Home equity robbery

Sorry, I stole the title from this chase-sucks.com post because I couldn’t think of a more appropriate one.

Basically, the story is that a Chase customer has a loan to which they decide to start making extra principal payments to, and do so according to the procedure set by Chase.  But instead of applying the payments to principal, which would reduce the loan balance, Chase decides that the extra money is to pay interest payments ahead of schedule.

It’s official, Chase has no morals.

Chase’s misleading overdraft come-on, take two

Apparently Chase has decided attempting to get people to sign up for overdraft protection for their debit cards, which they will be required to do soon (i.e. opt-in only), using fear isn’t quite getting them the response they want, so they are switching to bait-and switch.

According to this article, Chase is sending out overdraft letters in two stages.  The first is the come-on and doesn’t contain any of the negative details, which are the high fees you pay if you overdraft by even one penny.  The follow-up letter, presumably in much smaller type, contains all the details about the fees.  I suppose they are hoping that people will sign up because the first letter sounds so good, and not bother to read the second letter.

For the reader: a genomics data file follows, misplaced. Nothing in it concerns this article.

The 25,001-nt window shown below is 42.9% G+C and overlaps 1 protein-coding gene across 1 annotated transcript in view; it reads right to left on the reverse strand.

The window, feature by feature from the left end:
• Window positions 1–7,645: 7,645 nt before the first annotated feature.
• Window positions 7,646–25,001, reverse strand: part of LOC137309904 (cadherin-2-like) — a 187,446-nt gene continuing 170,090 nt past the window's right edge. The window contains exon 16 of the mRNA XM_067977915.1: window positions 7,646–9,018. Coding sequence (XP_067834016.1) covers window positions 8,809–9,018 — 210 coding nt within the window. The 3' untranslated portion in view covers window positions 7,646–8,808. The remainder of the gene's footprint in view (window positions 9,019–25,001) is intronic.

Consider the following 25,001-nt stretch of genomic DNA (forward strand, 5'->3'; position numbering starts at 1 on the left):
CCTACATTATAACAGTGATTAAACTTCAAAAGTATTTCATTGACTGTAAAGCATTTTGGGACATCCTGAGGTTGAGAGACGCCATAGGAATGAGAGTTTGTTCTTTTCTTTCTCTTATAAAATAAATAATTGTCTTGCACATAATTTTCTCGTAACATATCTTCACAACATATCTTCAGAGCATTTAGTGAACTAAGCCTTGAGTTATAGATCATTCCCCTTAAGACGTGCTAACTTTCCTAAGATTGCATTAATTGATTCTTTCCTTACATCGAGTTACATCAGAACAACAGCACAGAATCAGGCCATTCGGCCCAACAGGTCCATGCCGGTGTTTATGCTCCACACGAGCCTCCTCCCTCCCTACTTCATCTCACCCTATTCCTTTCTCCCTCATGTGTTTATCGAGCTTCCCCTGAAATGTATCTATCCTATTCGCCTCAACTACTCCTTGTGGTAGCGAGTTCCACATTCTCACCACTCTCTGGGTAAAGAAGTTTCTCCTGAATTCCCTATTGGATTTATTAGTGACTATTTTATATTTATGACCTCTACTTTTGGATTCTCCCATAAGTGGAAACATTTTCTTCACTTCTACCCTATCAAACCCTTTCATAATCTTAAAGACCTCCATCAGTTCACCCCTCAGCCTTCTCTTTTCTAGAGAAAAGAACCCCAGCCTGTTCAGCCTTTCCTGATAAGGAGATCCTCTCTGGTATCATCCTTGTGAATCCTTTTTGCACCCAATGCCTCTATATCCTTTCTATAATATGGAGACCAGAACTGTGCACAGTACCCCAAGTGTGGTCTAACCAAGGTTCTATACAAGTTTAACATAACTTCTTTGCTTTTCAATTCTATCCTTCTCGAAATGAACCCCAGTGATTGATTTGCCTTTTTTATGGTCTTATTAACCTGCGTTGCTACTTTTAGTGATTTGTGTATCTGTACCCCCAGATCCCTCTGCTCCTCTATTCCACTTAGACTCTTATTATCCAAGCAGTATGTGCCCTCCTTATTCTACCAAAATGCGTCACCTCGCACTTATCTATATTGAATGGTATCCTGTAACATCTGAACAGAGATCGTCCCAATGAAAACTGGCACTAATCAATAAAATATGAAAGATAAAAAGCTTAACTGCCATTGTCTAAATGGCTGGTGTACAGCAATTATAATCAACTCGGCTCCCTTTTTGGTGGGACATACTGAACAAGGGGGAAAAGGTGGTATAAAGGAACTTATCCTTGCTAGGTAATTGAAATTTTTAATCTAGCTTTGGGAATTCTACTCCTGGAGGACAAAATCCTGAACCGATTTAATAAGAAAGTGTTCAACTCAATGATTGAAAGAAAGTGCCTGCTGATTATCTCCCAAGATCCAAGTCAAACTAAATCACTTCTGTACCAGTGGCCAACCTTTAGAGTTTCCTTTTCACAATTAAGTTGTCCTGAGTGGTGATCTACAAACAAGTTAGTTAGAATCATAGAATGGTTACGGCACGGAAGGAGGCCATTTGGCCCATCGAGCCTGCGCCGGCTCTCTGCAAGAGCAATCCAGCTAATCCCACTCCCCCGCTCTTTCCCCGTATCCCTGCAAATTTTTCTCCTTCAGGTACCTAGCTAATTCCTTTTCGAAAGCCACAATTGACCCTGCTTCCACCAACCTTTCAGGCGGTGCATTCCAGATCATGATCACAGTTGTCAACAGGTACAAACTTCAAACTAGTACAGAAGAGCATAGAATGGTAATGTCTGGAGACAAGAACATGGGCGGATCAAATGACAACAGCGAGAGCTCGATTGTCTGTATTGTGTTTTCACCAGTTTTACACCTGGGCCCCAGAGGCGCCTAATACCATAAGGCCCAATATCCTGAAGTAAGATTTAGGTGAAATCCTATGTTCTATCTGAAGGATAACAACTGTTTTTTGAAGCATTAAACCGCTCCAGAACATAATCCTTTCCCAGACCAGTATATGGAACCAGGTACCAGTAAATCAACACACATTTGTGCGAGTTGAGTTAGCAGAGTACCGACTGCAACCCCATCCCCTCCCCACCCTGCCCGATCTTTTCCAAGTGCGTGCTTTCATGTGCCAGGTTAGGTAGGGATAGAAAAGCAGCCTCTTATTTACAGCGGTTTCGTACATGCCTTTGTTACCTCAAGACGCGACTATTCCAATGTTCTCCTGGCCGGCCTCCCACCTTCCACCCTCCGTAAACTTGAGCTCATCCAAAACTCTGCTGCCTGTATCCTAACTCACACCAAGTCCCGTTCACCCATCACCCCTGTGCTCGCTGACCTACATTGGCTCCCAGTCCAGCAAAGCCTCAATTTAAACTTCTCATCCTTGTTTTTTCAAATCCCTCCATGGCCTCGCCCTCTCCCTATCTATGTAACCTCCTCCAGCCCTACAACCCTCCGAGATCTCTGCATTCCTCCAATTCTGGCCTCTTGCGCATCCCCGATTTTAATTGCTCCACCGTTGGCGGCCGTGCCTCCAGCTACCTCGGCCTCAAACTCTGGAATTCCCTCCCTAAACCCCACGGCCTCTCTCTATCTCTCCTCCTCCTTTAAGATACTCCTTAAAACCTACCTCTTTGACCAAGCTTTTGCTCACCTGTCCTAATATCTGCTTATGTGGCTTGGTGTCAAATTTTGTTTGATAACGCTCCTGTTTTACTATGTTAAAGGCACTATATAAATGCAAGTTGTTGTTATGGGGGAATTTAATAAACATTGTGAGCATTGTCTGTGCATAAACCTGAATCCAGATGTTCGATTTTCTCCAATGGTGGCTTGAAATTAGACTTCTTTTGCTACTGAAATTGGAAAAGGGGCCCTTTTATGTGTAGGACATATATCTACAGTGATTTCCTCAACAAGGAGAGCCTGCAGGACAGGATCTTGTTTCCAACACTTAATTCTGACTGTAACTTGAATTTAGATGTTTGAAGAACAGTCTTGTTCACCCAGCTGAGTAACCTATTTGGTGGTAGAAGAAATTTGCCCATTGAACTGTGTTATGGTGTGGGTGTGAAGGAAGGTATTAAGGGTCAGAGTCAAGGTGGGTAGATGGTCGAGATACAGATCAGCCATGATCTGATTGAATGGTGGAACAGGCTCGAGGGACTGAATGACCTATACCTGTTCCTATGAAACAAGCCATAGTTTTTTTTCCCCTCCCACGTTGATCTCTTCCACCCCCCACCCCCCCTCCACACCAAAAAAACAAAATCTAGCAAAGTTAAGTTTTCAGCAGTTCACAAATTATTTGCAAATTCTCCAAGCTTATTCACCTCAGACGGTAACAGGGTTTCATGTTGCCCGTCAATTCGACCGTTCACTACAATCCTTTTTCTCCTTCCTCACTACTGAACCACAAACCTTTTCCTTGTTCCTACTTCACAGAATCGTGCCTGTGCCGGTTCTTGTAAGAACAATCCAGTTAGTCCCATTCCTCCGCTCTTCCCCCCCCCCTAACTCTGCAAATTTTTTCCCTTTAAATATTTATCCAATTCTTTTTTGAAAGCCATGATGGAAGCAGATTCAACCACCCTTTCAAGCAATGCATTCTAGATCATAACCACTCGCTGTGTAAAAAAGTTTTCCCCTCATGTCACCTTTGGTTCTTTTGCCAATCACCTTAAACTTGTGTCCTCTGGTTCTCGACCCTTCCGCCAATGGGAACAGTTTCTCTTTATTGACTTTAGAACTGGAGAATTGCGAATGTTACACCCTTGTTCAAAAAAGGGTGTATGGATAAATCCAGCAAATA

More on lawsuit against Chase for recommending customers become delinquent

It isn’t clear if this lawsuit is the same one we previously reported on.

The basics are that Chase has been recommending to customers facing hardships but current on their loans that they stop paying the loans otherwise they won’t be considered for a loan modification.  This ends up causing all kinds of problems down the road when the customer is eventually denied a loan mod (most are) and Chase either demands all the payments in arrears immediately or ends up foreclosing in parallel with the loan modification process.  In either case, it’s not good.

Chase vows to cut 15% of cardholders (soapbox on)